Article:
Authors: Sherwood Smith,Dave Trowbridge
Like a vacuum-eaten corpse
, Palmar thought in disgust
as she pushed her way through the group.
Fifty thousand years. So what!
She’d be long dead
when the dying star swallowed Paradisum. She snorted as she neared the
ParcelNet console. The red giant and the ring of fire ripped from its surface
by its now-eclipsed companion, Ophis, dominated the yellow sky.
I’ll be glad when we skip out tonight.
Paradisum and the Shrine Planet were the only Doomed Worlds
Palmar had ever visited, and if she had her way, it would be the last. What
kind of race had the Ur been, to make an art form of destruction, on a scale
that required a multimillion-year perspective to appreciate? And if they’d been
powerful enough to remake solar systems, what could have wiped them out so
She snorted in disgust. Granny would kick her through the
lock into vacuum if she admitted it, but that chatzing Shrine Planet and those
crazy Bugs had given her the shillies. Verin Palmar hated insects. The memory
of the Guardian towering above her, frozen by the gas bomb, made her
unconsciously speed her pace and lose the sense of her surroundings long enough
to collide with a man in elegant clothing, his hair and eyes dyed a muted
silver, forming an elegant contrast with his dark skin. She ignored his
apology, despising him for his singsong Douloi accent as he apologized.
enough, but just another strutting highborn nick.
Only one of the consoles in the ParcelNet bank was free, and
the screen lit as it sensed her approach.
scrolled slowly upward on the screen as the com spoke.
“Speak Uni!” Palmar snarled, jiggling with impatience to get
this over with. “D’ya think I’m a stinking Paradeezer?”
replied the singsong voice, not
sounding sorry or anything else. “Your parcel’s destination?”
“302.2 AU, please.” The port below the screen dilated and
accepted the box and the sunbursts Palmar threw after it. She was glad to get
rid of it. The mirror-sphere she’d stolen from the bugs —
why do they call it
a “heart,” anyway?
—was the weirdest-feeling thing she’d ever handled. Even
a Downsider would notice the dissonance between the sphere’s heft and its
apparent lack of inertia.
Like most Rifters, Palmar had a fine-tuned
sense of mass and acceleration, and handling the sphere had made her more than
a little queasy.
As she waited impatiently for the machine to process the
parcel, a fanfare of trumpets caught her attention, and she glanced up at one
of the vast public viewscreens above the bustle of the terminal.
“... at the center of the Mandala, where only a P-month from
now the youngest son of His Majesty will step into the Ranks of Service.” The
novosti’s face creased in exaggerated excitement as he gestured at an image of
the Hall of Ivory behind him. “Though Krysarch Brandon is the last Arkad of
this generation, it is said that this Enkainion will be the most brilliant of
those for all three royal sons. For not only will it be the premier social
event of the year, there will be important concerns in the political realm.
Palmar glanced up at the female novosti grinning stupidly
down at them, the weird third eye of an
imager open on her
forehead. Who would see her broadcast?
“Who cares?” Palmar muttered, resisting the impulse to bang
her fist on the machine, as if that would hurry it any.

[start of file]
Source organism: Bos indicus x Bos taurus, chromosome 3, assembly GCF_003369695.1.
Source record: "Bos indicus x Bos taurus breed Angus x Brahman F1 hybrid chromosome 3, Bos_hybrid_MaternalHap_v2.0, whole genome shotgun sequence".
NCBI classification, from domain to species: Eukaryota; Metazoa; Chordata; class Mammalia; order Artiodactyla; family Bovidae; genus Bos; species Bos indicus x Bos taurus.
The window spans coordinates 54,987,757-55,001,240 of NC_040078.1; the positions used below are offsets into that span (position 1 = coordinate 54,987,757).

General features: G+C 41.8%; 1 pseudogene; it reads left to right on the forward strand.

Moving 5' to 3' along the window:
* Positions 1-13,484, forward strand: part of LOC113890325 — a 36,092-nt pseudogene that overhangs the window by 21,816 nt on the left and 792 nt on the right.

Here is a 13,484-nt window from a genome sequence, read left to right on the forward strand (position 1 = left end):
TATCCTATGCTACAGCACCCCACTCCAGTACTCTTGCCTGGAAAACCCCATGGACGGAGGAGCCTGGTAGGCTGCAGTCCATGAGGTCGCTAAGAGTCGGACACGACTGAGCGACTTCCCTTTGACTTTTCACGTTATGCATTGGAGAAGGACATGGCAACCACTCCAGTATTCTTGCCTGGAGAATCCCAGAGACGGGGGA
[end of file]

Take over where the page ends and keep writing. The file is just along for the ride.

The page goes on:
“Thank you, Genz Vu,” the female novosti gushed. “For the
people of Ansonia, Krysarch Brandon’s Enkainion will mark the first official
participation of our republic in the political ritual of the Panarchy, as
negotiations for our inclusion approach their...”
“Ha!” Palmar snorted.
First and last, most likely, if the
chatter about an attack is true
“... and we’ll be there, to bring you all the brilliance and
excitement of this historic moment.”
Palmar blew air through pursed lips in dismissive scorn.
nick-strut blunge, yammering on as if...
The machine blipped. On the ParcelNet screen appeared the
words: “Jiji Byron, care of Martin Cheruld, Aegios Prime, Qoholeth Anachronics
Hub, backup routing to General Delivery with passphrase ‘green phalanx
“Estimated 30 days, 11 nodes plus or minus two, SPC variance
0.15. Confirmation required?”
“To maildrop.” Palmar fed the machine the one-time card
she’d been given, then scooped her change out of the hopper and turned away as
the machine singsonged its meaningless thank-you.
The yellow, cloudless glare of Paradisum’s sky oppressed her
as she headed for the field tubes. Ophis was subject to vicious flares, so
Paradisum had no Highdwellings or any inhabited orbital facilities. It would
have made more sense for
to take the package to another
system so none of her crew would have to waste time at the bottom of a well.
But that slug Barrodagh had given them no choice.
“From the Paradisum spaceport,” that pale-faced Bori had
insisted. No doubt the one-time card had sent the timing confirmation to his
local agent, although what good that would do them she couldn’t figure out.
Even Downsiders knew that data and packages moved at the same speed.
Palmar shrugged. There was a lot about this mission that
didn’t make sense, starting with why Barrodagh hadn’t mentioned the weirdness
of the sphere. She got it that he was running some kind of attack against the
nicks somewhere, and that if the
family completed their
mission, they would get to be a part of it. But why send this thing by
Barrodagh orders us clear across the Thousand Suns to steal this
sphere from the Bugs, complete with passcode for the Shrine Planet Quarantine
Monitor, no less, and then he has us entrust it to his enemies for shipment!
Palmar had asked her mother about it after they got the
assignment, while Granny was busy. Mother was always reading chips, or
noderunning after dirt that others didn’t want dug up. Until their recruitment
by Barrodagh, Mother had made a tidy sum on the RiftNet databourse. “I don’t
know,” Mother had said, and Palmar had forgotten about her question until
Mother yanked her awake this morning, looking thoroughly spooked.
Palmar grimaced. Even that enormous bug hadn’t been as
disturbing as the sight of Mother spooked. “
This is way more crazy-bad than
Mother’d whispered, shaking her head.
“But the Syndics are backing us,”
. “I thumbprinted the orders from the Second myself. Full Rift
“But we thought that little slug Barrodagh was just some
rich collector with a grudge against the nicks somewhere.”